Anticipating the Unanticipated – the Next Killer AppAugust 28, 2012 No Comments
Featured blog by Don Haderl, Aerospike
At the dawn of database technology in the late 1960s through the 1970s hierarchical and network databases emerged. Hardware was really slow and really expensive. To get databases to perform for an application, one denormalized the data and made sure that all of the data you wanted for the application was physically adjacent on the same disk drive. In the end, the database design worked for one and only one specific application. When you had a new application with a slightly different twist on the information it needed, the previous physical design didn’t always perform well. So you either suffered the performance for the new application or you created another replica database with a different physical design to meet its performance needs. This was the age of Cullinet’s IDMS database, IBM’s IMS database and others. The killer application was manufacturing – inventorying parts and assemblies of parts. Banks and other enterprises began using this technology to serve transactions.
Out of this experience came the desire from enterprise management for technology which would allow many applications to share the same database and get reasonable performance. “Data Independence” was born, separating the logical schema from the physical schema, a cornerstone of relational technology. And relational research prototypes (IBM’s System/R, UC Berkeley’s Ingres, and others) introduced the relational model, focusing on making the relational queries respond well given this separation of logical and physical schema (namely, optimization and different methods for accessing and clustering the data). Whereas the initial implementations of relational databases couldn’t match the hierarchical and network databases for a well honed application, they did reasonably well for new, unanticipated applications without the need for another replica database and providing a speedier application development cycle for the business, and, as such, better able to respond to business demands.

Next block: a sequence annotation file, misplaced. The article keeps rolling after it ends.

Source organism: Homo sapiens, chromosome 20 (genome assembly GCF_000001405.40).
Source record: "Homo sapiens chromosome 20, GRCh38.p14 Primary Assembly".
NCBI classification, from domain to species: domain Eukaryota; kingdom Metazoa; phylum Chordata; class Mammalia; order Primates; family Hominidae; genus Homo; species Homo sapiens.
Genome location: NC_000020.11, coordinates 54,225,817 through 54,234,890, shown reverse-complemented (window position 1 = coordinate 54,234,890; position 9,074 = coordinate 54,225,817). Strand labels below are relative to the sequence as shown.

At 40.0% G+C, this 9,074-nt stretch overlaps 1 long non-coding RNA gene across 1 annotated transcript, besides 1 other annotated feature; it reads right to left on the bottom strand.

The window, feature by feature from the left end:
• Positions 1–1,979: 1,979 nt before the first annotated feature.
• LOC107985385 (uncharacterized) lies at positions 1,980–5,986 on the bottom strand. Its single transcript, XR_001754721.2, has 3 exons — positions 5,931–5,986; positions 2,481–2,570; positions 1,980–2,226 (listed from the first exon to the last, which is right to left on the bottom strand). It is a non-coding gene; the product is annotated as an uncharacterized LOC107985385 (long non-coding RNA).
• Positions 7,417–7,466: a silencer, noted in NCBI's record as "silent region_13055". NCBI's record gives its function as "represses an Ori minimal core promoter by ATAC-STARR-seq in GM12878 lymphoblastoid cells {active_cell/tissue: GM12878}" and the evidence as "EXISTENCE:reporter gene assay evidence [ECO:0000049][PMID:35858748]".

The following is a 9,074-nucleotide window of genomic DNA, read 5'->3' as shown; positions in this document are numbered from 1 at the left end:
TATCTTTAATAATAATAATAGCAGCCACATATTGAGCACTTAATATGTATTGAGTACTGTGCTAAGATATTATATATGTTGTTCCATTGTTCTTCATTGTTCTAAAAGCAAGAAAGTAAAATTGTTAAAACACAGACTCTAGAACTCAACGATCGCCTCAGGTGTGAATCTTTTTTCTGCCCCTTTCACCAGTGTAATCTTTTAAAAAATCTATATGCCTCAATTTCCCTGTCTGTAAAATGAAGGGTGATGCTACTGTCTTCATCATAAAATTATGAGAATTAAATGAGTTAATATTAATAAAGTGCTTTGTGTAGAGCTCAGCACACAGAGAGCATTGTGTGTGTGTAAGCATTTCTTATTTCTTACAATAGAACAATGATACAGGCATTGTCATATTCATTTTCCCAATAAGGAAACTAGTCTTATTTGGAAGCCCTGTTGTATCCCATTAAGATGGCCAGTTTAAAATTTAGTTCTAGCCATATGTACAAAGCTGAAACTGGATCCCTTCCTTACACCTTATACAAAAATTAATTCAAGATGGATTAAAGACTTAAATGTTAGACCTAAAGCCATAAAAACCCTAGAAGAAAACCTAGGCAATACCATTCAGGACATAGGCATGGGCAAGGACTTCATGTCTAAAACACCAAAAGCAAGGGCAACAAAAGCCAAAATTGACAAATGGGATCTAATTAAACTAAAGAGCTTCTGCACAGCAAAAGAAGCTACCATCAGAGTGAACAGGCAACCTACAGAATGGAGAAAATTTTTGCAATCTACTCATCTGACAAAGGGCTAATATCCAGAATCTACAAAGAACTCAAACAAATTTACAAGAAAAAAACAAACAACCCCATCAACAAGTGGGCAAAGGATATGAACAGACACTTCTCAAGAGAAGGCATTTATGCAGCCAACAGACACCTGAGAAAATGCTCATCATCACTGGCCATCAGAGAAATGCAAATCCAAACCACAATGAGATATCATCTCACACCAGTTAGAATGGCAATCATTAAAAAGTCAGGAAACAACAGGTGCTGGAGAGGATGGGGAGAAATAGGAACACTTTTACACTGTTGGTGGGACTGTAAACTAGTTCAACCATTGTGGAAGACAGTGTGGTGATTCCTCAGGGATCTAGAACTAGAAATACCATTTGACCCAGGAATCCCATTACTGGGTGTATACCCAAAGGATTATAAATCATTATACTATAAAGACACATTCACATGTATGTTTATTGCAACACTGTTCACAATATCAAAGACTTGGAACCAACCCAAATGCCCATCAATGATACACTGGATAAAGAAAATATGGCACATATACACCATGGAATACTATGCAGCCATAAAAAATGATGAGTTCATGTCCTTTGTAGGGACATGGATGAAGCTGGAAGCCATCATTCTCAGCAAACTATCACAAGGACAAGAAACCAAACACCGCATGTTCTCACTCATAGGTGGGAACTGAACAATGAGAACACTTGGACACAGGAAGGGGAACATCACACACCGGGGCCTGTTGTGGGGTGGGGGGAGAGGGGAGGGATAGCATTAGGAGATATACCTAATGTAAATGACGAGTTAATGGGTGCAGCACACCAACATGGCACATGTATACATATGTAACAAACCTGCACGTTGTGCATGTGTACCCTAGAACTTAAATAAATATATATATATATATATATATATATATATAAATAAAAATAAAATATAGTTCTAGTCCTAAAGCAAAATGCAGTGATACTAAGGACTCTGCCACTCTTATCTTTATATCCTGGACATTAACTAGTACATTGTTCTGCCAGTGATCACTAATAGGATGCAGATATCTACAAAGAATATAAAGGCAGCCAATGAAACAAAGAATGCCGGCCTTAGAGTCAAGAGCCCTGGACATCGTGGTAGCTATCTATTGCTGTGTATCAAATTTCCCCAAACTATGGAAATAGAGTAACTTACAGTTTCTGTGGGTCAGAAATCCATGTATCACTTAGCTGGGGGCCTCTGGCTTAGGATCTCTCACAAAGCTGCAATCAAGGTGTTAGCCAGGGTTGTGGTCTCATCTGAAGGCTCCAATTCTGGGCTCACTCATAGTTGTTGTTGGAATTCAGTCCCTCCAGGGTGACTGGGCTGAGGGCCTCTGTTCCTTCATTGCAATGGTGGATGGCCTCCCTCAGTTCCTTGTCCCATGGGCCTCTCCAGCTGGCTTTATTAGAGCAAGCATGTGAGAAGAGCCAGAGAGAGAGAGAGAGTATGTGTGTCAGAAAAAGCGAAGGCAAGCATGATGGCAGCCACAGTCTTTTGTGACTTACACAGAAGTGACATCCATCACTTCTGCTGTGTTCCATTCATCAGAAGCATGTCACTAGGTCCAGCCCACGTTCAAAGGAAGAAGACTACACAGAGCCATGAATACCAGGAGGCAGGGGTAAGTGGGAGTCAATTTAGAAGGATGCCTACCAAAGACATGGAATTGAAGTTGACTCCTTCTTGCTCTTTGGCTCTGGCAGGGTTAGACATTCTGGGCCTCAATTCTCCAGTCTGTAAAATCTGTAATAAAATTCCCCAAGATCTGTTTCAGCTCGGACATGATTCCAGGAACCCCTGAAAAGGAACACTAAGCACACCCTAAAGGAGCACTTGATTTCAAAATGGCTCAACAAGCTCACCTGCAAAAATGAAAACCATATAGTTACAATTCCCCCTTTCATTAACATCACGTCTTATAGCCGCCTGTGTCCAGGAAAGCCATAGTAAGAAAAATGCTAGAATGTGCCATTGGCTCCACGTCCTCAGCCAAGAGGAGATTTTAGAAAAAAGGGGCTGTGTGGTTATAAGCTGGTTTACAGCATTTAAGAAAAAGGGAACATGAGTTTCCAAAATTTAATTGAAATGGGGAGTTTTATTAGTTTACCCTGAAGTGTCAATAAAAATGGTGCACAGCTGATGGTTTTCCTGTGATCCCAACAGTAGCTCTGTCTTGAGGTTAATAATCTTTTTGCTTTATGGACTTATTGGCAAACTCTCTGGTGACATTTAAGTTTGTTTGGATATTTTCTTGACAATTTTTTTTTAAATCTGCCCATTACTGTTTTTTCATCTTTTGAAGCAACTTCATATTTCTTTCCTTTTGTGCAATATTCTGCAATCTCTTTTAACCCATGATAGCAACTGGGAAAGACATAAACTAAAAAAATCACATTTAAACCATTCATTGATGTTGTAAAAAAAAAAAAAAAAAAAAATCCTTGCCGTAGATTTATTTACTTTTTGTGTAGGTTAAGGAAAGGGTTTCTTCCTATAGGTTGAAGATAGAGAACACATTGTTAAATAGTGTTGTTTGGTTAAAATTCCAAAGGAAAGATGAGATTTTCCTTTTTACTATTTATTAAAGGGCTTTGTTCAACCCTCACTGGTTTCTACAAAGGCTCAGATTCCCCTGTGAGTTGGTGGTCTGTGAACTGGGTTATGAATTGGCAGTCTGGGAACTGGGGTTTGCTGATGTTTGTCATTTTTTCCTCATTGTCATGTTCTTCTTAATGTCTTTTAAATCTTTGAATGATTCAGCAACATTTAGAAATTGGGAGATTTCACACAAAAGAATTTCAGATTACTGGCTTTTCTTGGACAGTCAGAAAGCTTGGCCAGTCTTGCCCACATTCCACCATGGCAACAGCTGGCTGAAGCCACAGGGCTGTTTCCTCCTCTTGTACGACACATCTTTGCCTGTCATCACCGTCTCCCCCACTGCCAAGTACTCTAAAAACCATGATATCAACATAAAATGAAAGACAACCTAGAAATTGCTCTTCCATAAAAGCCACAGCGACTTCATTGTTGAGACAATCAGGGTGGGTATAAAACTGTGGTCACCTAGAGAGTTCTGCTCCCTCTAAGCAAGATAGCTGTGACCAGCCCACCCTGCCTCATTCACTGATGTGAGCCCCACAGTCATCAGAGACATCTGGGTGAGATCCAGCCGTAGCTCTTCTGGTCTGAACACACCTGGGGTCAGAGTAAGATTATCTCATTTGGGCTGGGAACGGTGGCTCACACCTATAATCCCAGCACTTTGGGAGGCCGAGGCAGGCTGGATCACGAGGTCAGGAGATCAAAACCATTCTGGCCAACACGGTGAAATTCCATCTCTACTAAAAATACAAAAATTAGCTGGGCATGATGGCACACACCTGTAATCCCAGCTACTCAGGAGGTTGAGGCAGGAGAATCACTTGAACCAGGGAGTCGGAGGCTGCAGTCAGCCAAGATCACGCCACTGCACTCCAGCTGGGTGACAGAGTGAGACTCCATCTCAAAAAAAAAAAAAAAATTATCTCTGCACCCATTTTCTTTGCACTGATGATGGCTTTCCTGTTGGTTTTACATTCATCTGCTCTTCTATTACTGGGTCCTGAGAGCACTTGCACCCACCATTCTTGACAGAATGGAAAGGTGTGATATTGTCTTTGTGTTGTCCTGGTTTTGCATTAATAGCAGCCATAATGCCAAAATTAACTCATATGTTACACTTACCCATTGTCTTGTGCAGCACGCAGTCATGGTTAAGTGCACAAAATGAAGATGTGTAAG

By the mid 1980s relational technology was mature enough and the hardware was powerful enough to satisfy the needs of a majority of the applications in enterprises. And these database management systems have served us well even now.
The initial killer application for relational databases was query and report writing. At this time, business users rarely accessed data directly – the tools were too difficult for anyone but technical staff (IT professionals) to use. Instead, users submitted requirements to IT, and programmers manually coded the logic necessary to obtain the desired data. Such logic was typically written in RPG, COBOL, or a similar programming language, although 4GL tools (such as Ramis, Nomad, and Focus) were sometimes used. Generating new reports was a large part of the application demand facing IT leaders. Relational databases responded very nicely to this need.